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"Mass Effect: Andromeda" (2017): Reyes Vidal, a Character Analysis

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Lee has an embarrassingly deep love of all things "Mass Effect." Her favorite is the original first game.

Reyes and my Ryder flirt.

Reyes and my Ryder flirt.

I didn't romance Reyes on my first playthrough. As I mentioned on my "Sloane vs Reyes" article, I hated the way the game seemed to be trying to manipulate me into liking him. A lot of fans hate it when characters are forced on them by default (just look at the Liara hate in the fandom).

Eventually, however, I realized how silly this was and decided to try romancing Reyes because I'd heard so much good about what a fun romance he had. Turned out to be one of the best things I did in Andromeda, as the romance made the story of my Ryder far more interesting and also, I was very entertained by the story of Reyes and his journey to become a better man.

Welcome to my analysis of Reyes Vidal.

Love at First Sight

Reyes helps Ryder free Vehn Terev.

Reyes helps Ryder free Vehn Terev.

When I finished this romance, I came away with the realization that Reyes falls in love with Ryder the second he meets her (or him since Reyes is bisexual). It's the only thing that makes sense given Reyes' behavior and the brief amount of time he spends with Ryder on Kadara.

Normally, it takes at least four months of getting to know someone to fall in love with them, but Reyes and Ryder knew each other maybe a couple of weeks, and Reyes still fell in love. He's a greedy liar, a self-proclaimed murderer and a scoundrel, but his feelings for Ryder were the only time he was telling the truth.

The overall theme of his romance is that he's a bad person who falls in love and decides to try and be better. And yet, an oblivious Ryder learns this in a sort of backward way, which I thought was some of the better writing in this game.

Love is Blind

My screenshot of Zia, Reyes' ex-girlfriend.

My screenshot of Zia, Reyes' ex-girlfriend.

Of course, one thing I find interesting about the fandom is how many Reyes fans refuse to admit that Reyes is actually a bad person. Why is it so hard to admit when Reyes trying to be a better man because he fell in love is basically the entire theme of his arc?

I think it's because a lot of people who romance Reyes have self-inserted into the fantasy and want to protect him as if he's their actual real-life boyfriend. I can understand that. As a lesbian, I can only self-insert into f/f romances myself (I just play m/f and m/m romances to see the entertaining story), and while I don't care if people hate Liara from the original trilogy (it's understandable), I will still defend her all day long in my nerdy articles . . . Ha.

But the game spells it out for you how terrible Reyes is in the quest where you meet Zia, his ex-girlfriend. Depending on whether or not Ryder is romancing Reyes, Zia's dialogue will change. If Ryder isn't romancing Reyes, then Zia will talk about how Reyes dumped her. If Ryder is romancing Reyes, she will try to defend Reyes by saying he's a good man and Zia will reply in pity that Reyes is a bad man and Ryder will soon find out.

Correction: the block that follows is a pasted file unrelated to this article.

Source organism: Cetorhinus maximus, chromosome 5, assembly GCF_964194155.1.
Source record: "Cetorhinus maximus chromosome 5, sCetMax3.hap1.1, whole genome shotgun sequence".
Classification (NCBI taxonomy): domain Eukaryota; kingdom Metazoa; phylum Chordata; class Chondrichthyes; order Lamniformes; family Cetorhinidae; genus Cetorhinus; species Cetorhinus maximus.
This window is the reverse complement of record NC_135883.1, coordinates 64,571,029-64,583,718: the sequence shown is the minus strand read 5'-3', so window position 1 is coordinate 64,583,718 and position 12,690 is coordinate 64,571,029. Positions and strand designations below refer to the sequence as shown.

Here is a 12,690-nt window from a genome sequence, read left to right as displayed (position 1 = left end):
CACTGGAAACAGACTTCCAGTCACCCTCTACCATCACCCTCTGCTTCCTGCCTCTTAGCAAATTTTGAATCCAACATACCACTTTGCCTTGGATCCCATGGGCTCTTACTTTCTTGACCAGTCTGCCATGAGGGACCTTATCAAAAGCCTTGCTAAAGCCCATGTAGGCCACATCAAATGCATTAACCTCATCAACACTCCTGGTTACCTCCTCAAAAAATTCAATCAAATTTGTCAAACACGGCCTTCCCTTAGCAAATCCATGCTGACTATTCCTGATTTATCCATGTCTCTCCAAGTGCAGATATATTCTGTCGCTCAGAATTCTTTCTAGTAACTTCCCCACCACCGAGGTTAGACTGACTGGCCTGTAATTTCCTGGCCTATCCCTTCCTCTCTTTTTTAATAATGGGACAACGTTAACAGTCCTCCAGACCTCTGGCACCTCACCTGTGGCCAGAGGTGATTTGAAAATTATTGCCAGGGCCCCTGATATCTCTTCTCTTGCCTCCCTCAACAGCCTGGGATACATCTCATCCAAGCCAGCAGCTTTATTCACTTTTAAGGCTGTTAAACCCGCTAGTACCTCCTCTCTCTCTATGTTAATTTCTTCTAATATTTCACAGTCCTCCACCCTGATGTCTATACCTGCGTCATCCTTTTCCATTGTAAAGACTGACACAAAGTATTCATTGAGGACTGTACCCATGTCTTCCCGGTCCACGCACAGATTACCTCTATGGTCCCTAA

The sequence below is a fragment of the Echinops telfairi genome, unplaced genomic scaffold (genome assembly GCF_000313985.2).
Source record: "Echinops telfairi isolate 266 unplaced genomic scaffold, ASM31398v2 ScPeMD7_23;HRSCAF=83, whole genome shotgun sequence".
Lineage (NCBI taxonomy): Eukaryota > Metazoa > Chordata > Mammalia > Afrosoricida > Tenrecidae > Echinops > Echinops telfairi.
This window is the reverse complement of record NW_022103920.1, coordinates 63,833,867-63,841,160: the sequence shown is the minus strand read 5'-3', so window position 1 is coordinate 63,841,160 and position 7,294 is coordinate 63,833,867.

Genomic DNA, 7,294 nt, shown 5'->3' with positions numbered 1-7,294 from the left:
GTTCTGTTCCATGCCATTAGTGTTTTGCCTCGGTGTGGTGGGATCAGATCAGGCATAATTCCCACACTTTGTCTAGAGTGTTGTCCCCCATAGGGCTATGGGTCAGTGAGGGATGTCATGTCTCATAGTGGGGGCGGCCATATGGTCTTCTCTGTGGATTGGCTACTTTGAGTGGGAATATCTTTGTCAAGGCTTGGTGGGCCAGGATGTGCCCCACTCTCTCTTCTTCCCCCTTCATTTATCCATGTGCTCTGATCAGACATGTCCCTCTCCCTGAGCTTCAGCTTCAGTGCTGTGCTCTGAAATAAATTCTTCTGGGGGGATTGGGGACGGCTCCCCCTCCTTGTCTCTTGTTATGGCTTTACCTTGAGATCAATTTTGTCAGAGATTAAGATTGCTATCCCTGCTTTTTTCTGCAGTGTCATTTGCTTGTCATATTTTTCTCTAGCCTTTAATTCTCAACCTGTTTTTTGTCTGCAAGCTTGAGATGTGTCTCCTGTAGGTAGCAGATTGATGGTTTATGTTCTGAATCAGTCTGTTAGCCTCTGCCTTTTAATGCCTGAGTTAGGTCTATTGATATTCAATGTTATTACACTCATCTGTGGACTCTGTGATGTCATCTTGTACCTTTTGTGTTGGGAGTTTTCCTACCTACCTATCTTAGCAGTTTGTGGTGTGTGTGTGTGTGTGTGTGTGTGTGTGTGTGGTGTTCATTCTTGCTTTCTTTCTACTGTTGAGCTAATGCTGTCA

For such a small character, Zia was really entertaining. And once she's dead, Reyes insists on burying her, showing that he did care about her and he's not as callous as Zia insisted.

Keema is the Key

An image of Keema Dohrgun

An image of Keema Dohrgun

I feel like Keema is the key to understanding Reyes as a character. Sadly, because I declined going to the party with Reyes on my first playthrough, I never met Keema, so I never really learned much about Reyes as a person. This forced me to view him through the filter of my life's experiences, rather than seeing him for the person that he really was.

On the playthrough where I decided to romance Reyes for fun (and to piss off Jaal, ha ha), I met Keema and learned a great deal about Reyes' motivations, what was going on in Kadara, and how Reyes really felt about Ryder.

At the party, Keema will explain to Ryder that Reyes sincerely likes her and only does what he does for a good reason. These are just a few sentences, but they sum Reyes up pretty greatly.

What's more, you hear those lines whether or not you're romancing Reyes, which leaves me to believe that Reyes always falls in love with Ryder, whether or not they reciprocate, and this always leaves him wanting to be a better man and impress them.

mass-effect-andromeda-2017-reyes-vidal-a-character-analysis
My Ryder breaks up with Reyes.

My Ryder breaks up with Reyes.

When you get to the end of the Kadara arc, Ryder will ask Reyes why he lied to her. Reyes will admit that he "liked the way she looked at him," and he didn't want that to change.

I had Ryder break up with him by saying, "You aren't the man I thought you were," and Reyes responded sadly and honestly, "I wanted to be."

It was in that moment that I realized everything Reyes did (fighting the Roekaar, exposing Sloane, helping the exiles) wasn't just about gaining power. Gaining power was certainly a part of it, but the larger reason was impressing Ryder, so that she would like him.

My Ryder speaks with Keema.

My Ryder speaks with Keema.

Later if you talk to Keema again (who is a really fun character, by the way) and ask her why Reyes lied, Keema explains that she encouraged Reyes to tell the truth but he was afraid what Ryder would think. She adds on the end "It was adorable, really."

Throughout the romance, Keema is the voice of the writers, explaining to the audience the true motivations of Reyes and his real feelings for Ryder. If you pay close attention, she never lies about anything and is actually pretty bluntly honest, in sharp contrast to Reyes, who lies about basically everything.

You can even ask Keema if taking over from Sloane and giving the port back to the angara was the plan all along and she admits it without shame. And as you continue the game, nothing she says is contradicted. This has left me to believe that she's an honest character, not because she's a great person, per se, but because she is a mouthpiece for the writers.